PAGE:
"Absolutely," he said. "It's funny you mention that, though, because I look back and I had a chance to win at least one of the majors each year when I felt like I had no idea where the ball was going, which, I guess, could be bad and good.

"But sure. Golf is a game played between the ears, right? When it's not going great, you can certainly lose quite a bit of confidence in it.

"That was the first time I've had to really try to build confidence back up, and it takes time. It's a combination of obviously getting things figured out mechanically but also then putting it to the test and mentally stepping up with enough oomph to go ahead and pull off some shots.

"That's how you build the confidence: using that improvement physically on the course under pressure. By no means do I feel like I'm where I want to be mechanically yet, but this year has been a really, really good progression for me, and all I'm trying to do is just get a little bit better each day."

 

From being a 23-year-old with three majors and comparisons to the game's greats – plus a nickname that he abhored – Spieth did not win again after Birkdale until taking the Texas Open title in April of this year.

He had charged through to the end of 2017 after that Open win, not getting in the mix at the US PGA Championship but still enjoying a couple of second places and picking up 3.5 points as the United States lifted the Presidents Cup.

Relative failure in 2018 meant two third-place finishes and $2,793,536 in prize-money, then only one third place and $2,124,192 came his way the following year.

in the heavily disrupted 2020 campaign, Spieth collected $1,138,146 and failed to finish in the top three once, but his game has majestically come together in the 2021 season, with Spieth already $5,016,964 to the good. As well as his title in Texas, Spieth has snagged three more top-three finishes and four further top-10s.

After four missed cuts in his opening seven events of the season, Spieth has made the weekend at every event since, only finishing outside the top 20 twice in that spell. He tied for third at The Masters in April.

The total haul of eight top-10 finishes for Spieth on the PGA Tour this season is one more than the number he managed in 2017 before arriving in England for The Open.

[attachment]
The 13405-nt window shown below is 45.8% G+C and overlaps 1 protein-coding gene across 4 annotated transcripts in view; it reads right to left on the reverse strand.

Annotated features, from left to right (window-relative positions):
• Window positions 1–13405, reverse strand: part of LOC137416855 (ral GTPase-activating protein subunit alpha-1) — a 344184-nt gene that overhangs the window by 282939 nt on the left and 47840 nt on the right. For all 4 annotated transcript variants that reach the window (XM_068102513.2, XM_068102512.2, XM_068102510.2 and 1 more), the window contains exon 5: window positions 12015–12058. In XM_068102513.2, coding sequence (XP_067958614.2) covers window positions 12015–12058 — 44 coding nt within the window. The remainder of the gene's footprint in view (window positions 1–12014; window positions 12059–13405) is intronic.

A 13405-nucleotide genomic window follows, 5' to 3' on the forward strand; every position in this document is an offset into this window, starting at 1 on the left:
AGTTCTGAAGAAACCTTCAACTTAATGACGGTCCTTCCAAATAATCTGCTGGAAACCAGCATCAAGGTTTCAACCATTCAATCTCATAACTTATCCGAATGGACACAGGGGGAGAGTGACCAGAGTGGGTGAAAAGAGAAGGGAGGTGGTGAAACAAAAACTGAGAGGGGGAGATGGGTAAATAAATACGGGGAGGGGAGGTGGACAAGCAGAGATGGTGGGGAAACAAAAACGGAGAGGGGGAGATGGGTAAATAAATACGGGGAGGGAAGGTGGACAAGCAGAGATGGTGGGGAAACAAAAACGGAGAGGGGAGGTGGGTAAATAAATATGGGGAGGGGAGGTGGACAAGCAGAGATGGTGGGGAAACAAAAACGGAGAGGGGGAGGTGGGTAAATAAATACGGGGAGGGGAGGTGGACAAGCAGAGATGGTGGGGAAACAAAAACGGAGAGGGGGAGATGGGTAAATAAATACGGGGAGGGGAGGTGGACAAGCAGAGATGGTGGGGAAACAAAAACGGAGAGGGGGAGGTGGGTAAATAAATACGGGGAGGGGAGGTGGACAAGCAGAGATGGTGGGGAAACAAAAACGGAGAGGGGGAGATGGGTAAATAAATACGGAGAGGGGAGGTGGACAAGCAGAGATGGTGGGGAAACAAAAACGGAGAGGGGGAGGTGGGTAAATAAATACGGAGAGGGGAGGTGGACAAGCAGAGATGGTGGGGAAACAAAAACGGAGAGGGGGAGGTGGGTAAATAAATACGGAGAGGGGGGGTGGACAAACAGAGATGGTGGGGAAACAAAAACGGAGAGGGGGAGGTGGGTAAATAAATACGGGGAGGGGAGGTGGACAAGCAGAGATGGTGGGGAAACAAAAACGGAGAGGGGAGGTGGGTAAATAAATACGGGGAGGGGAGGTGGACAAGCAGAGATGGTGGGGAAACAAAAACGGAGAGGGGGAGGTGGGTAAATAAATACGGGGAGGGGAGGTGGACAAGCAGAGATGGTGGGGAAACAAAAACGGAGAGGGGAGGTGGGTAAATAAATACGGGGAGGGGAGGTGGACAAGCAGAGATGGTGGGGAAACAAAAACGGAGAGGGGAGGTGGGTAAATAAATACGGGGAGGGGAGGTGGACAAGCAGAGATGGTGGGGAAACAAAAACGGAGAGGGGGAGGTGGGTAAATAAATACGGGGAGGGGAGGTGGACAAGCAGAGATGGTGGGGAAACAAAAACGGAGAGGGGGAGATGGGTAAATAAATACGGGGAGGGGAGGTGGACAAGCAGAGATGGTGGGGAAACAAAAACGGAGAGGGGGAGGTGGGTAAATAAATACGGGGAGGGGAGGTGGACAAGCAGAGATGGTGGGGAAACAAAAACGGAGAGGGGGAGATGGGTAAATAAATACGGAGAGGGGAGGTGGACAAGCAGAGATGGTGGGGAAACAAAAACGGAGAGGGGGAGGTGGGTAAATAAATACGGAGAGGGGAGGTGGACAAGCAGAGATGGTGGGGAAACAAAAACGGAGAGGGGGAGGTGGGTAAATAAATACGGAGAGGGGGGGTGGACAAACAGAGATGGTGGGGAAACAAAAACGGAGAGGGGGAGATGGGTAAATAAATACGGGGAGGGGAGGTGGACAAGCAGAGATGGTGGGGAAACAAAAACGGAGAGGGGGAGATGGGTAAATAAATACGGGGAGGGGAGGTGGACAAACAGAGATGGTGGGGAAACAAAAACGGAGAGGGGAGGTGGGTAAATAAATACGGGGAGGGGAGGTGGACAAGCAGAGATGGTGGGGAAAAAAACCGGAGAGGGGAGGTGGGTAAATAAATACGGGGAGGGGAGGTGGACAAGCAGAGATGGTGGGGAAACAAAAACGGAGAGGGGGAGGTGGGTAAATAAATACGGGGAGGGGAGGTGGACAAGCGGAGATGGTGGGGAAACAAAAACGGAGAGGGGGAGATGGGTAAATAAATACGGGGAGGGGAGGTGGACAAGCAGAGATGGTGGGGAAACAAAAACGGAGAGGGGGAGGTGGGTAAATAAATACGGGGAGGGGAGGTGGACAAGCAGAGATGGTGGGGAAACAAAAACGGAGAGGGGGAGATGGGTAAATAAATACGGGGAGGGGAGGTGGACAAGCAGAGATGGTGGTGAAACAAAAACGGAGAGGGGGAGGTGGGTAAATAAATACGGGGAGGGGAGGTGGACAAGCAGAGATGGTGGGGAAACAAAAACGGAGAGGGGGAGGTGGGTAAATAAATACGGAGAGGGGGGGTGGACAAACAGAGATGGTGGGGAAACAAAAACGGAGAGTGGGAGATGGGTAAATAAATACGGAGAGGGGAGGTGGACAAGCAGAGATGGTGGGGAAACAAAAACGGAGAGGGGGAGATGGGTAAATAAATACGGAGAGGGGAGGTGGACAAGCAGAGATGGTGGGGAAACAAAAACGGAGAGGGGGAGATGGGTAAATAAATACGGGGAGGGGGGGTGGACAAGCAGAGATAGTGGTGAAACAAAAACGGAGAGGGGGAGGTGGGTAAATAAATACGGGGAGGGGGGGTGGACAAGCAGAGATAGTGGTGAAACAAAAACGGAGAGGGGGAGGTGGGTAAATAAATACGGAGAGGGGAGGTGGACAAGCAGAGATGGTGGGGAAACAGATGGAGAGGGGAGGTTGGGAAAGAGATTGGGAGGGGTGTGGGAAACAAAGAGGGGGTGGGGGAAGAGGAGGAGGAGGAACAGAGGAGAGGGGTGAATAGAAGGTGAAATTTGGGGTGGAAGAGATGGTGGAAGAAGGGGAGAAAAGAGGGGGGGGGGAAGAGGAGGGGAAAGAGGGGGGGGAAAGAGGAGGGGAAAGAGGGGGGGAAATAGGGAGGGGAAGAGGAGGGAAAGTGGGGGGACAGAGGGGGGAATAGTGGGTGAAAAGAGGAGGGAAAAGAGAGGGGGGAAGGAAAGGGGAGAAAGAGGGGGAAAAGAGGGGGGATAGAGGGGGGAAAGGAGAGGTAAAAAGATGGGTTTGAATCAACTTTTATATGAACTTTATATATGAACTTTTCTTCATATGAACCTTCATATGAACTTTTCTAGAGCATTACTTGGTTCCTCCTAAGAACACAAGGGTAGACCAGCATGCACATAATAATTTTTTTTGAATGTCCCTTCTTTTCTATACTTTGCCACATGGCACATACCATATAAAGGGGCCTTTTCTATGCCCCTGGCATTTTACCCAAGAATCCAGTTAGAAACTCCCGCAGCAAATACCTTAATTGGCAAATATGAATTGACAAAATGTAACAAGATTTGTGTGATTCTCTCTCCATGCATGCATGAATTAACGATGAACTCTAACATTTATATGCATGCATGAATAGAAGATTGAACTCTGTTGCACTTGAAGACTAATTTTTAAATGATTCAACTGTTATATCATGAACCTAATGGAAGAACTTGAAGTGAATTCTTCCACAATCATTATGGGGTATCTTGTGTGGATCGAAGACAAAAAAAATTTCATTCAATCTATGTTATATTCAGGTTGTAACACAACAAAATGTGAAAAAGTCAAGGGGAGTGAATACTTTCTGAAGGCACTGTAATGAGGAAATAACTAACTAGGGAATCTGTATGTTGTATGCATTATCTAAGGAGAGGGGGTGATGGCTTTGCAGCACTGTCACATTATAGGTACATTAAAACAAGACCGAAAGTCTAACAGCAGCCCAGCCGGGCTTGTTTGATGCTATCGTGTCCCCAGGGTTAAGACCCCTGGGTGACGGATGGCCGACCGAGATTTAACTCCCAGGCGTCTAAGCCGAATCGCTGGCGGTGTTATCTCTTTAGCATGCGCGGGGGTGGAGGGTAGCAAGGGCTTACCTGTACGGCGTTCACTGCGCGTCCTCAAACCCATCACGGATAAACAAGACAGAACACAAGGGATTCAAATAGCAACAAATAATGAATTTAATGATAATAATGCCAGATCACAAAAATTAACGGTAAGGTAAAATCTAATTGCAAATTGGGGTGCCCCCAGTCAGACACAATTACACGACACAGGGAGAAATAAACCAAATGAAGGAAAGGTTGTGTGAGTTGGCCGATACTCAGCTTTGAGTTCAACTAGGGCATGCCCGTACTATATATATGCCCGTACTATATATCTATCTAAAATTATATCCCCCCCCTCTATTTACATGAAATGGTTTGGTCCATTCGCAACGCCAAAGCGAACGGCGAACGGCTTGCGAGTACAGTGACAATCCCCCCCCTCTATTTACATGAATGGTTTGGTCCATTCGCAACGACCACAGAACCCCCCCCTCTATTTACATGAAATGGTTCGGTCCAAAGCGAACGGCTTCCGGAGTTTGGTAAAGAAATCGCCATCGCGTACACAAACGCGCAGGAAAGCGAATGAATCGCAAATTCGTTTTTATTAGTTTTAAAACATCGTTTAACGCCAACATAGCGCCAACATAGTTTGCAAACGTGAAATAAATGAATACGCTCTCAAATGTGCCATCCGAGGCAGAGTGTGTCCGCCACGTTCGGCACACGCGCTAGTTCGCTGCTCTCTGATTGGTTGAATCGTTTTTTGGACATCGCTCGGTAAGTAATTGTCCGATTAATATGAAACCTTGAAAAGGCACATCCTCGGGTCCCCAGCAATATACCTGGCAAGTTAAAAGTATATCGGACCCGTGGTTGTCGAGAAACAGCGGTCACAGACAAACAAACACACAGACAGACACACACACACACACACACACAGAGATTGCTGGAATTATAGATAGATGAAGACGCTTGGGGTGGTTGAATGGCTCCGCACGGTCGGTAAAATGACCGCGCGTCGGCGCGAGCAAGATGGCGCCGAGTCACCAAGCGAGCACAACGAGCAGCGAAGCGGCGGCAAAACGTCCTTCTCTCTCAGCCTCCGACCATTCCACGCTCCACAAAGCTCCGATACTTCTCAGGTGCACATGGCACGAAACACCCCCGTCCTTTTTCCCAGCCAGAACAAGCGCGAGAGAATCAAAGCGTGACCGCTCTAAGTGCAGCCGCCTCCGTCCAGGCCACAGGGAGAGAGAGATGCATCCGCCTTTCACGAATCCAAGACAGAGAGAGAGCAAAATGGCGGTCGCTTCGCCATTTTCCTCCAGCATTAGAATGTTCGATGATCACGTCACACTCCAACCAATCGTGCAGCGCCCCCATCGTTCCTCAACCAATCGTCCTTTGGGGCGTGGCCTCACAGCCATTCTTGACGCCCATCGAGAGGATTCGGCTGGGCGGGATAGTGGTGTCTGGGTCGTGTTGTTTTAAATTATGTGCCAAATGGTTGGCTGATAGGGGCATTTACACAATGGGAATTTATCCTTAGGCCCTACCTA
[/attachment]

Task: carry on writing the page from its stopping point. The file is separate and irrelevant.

These are achievements that persuade Spieth something special might be just around the corner – more so than the delicious fact he is playing the opening two rounds with Branden Grace, who also partnered the previous two Open champions on the Thursday and Friday of the 2018 and 2019 championships.

"The path that I'm on and where I've been before in the game, I feel really good about my chances going forward, as good as they have been historically," Spieth said.

"As far as surprised or not, I guess I feel like I've been trending the right way and certainly had a chance this year already at Augusta.

"I made some mistakes in the first round and second round that I shouldn't have made [without which] I very well could have won that golf tournament this year."

And when Spieth says, "I like where I'm at", he could be answering about the setting of this week's tournament, with its thick rough and sloping greens, as well as his form.

"There's been times recently where I've said, 'Man, I just really don't like this place'," he said.

"I came in here and I've been in a really good mood about it. My first walk around it I played 12 holes, played a loop on Sunday, and it was the opposite wind and I still thought, 'Man, this could be a really fun kind of cool, tricky track'."

When Spieth reached the turn in three-under 32 on Thursday, he recalls his thought being, "Hey, we're in the thick of things".

Asked how success at a major might feel now, compared to how it last felt in 2017, Spieth was smart enough not to speculate, though he hopes to soon know the answer.

"I'm not sure," he said. "I would hope to answer that question for you in a few days."

© 2022 SportsMaxTV All Rights Reserved.